only when you’re not here.

Technology, eh?                   [6.5.2014]

An ode to you; a grateful nod to Snapchat

You sent me a Snapchat from Engadin St. Moritz,
a phone message from the Swiss Alps, thinking
of me in the midst of there, of all places:

wish u were here xx

The picture was beautiful, but only because
the frame was filled with your face.
Eight seconds wasn’t enough to
take it all in, but afterwards I could still see
you with my eyes clenched closed:
a smile like lime juice—fresh and stinging and sweet—
lips the blood of berries—made that way
by the cold, no doubt—lips I wanted to trace with
my tongue, lips I wanted to pore over like
a map of somewhere I wanted to go—no, somewhere
I needed to go—and a nose long and straight but the kind
of nose that means we don’t have to tilt our heads
when we kiss—it just squishes aside, ever so politely—
smeared with a constellation of freckles like the
pattern you get on your bare calves when you ride
your bike through mud—except they’re the colour
of stovetop toffee the instant it starts to harden, the
instant before it’s too late and it’s gone bitter—your
freckles are the perfect instant, captured frozen in
stained ceramic skin—skin the colour of a polaroid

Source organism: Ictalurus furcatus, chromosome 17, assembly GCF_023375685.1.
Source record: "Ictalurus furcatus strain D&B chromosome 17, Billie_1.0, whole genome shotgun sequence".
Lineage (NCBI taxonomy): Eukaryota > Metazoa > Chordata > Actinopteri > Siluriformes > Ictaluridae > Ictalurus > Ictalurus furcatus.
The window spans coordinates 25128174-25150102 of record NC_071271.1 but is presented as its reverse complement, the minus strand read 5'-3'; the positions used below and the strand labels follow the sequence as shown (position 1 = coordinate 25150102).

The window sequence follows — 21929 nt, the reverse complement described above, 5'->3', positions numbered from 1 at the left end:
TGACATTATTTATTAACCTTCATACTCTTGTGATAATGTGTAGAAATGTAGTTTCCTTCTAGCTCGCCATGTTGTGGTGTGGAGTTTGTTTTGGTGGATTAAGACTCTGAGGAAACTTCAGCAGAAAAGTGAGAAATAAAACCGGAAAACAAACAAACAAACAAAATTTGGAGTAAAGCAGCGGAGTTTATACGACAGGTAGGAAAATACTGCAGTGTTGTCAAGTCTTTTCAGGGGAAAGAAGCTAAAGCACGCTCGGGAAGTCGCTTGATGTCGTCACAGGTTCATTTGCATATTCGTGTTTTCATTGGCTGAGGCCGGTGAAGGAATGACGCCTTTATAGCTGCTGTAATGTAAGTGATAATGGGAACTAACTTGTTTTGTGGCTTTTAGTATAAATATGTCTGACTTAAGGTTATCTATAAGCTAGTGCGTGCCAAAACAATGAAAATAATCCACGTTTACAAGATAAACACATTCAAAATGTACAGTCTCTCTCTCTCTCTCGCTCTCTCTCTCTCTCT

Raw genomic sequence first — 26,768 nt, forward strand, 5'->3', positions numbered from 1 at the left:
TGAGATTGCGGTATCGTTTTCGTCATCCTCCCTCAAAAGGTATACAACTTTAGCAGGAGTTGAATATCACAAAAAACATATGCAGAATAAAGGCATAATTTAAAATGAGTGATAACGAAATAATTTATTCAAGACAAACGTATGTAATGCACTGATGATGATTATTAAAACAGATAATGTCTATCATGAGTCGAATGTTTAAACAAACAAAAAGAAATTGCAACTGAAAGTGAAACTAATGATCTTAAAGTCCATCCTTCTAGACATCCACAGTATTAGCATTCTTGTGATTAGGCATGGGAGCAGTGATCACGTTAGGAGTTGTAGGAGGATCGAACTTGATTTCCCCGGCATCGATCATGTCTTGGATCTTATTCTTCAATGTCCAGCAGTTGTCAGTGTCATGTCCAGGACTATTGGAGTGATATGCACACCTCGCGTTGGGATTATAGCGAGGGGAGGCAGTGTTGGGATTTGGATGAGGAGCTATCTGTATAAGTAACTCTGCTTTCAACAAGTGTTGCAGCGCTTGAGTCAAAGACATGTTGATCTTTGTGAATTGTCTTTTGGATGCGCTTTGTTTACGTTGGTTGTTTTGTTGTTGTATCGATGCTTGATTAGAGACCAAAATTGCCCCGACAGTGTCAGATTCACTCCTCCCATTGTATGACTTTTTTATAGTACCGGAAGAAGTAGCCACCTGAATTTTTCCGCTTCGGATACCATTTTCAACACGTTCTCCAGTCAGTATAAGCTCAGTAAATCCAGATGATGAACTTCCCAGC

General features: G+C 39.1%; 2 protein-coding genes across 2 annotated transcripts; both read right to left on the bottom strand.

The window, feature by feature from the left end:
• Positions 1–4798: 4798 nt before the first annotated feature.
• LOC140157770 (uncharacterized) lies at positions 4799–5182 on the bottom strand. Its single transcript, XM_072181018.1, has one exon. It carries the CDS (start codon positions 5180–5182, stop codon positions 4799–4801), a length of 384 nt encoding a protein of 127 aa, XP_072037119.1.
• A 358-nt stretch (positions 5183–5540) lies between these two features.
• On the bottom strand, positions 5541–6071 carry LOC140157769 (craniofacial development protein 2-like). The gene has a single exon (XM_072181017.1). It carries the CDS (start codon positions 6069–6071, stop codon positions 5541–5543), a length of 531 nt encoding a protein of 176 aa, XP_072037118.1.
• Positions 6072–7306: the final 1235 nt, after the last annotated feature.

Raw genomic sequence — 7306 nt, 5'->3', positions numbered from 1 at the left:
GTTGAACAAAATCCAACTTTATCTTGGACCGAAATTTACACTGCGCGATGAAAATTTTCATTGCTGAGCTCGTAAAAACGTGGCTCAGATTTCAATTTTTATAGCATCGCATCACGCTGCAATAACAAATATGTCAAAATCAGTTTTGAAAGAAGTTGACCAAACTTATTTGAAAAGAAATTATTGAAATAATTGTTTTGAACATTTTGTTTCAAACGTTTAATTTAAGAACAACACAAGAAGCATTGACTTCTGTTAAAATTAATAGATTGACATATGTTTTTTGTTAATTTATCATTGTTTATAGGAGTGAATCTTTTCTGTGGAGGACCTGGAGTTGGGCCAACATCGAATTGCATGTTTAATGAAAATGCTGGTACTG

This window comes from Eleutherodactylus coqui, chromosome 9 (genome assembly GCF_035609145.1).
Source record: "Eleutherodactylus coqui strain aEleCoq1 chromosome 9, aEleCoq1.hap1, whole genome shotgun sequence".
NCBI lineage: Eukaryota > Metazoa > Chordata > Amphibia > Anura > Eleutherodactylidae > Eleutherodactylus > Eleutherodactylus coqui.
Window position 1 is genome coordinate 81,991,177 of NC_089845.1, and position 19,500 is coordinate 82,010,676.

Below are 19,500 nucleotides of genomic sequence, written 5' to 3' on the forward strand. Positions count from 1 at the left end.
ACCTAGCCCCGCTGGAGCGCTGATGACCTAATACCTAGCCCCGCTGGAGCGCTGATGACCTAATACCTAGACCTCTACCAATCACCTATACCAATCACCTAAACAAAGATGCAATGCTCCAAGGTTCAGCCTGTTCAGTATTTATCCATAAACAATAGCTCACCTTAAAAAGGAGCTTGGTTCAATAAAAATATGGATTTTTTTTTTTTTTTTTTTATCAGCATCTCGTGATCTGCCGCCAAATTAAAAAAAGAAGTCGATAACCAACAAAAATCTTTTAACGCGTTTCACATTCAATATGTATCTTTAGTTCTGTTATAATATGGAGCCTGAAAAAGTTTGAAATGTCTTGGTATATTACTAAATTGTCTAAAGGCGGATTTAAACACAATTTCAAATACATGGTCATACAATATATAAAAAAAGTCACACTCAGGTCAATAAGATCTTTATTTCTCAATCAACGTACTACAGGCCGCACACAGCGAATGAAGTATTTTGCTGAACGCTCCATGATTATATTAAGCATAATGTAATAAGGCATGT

just as it, too, changes; ceramic not because you’re
fragile, but because I don’t ever want to see you
shatter, no matter the reason, because I couldn’t
bear to see a shard of you lying discarded on
the floor, or worse, swept into a pile of dust and
dead dreams. No, eight seconds wasn’t long
enough to stare into the forest-galaxy depths of
your eyes, the verdant foliage of your mind, the
wind-tousled nature of your psyche. And no, eight
seconds was not enough to run my hand through
your russet hair, feeling the fibres ‘twixt my fingers,
so at odds with the rusty appearance—the first time
I smoothed your hair I half-expected brittle, metallic
strands to crumble away—so how could it be
enough to satiate my sight? Oh, to look at you
for longer than eight seconds. I’ve heard
absence makes the heart grow fonder, but
it’s this teasing technology that makes me crave
you. Why did you not set the timer for ten seconds?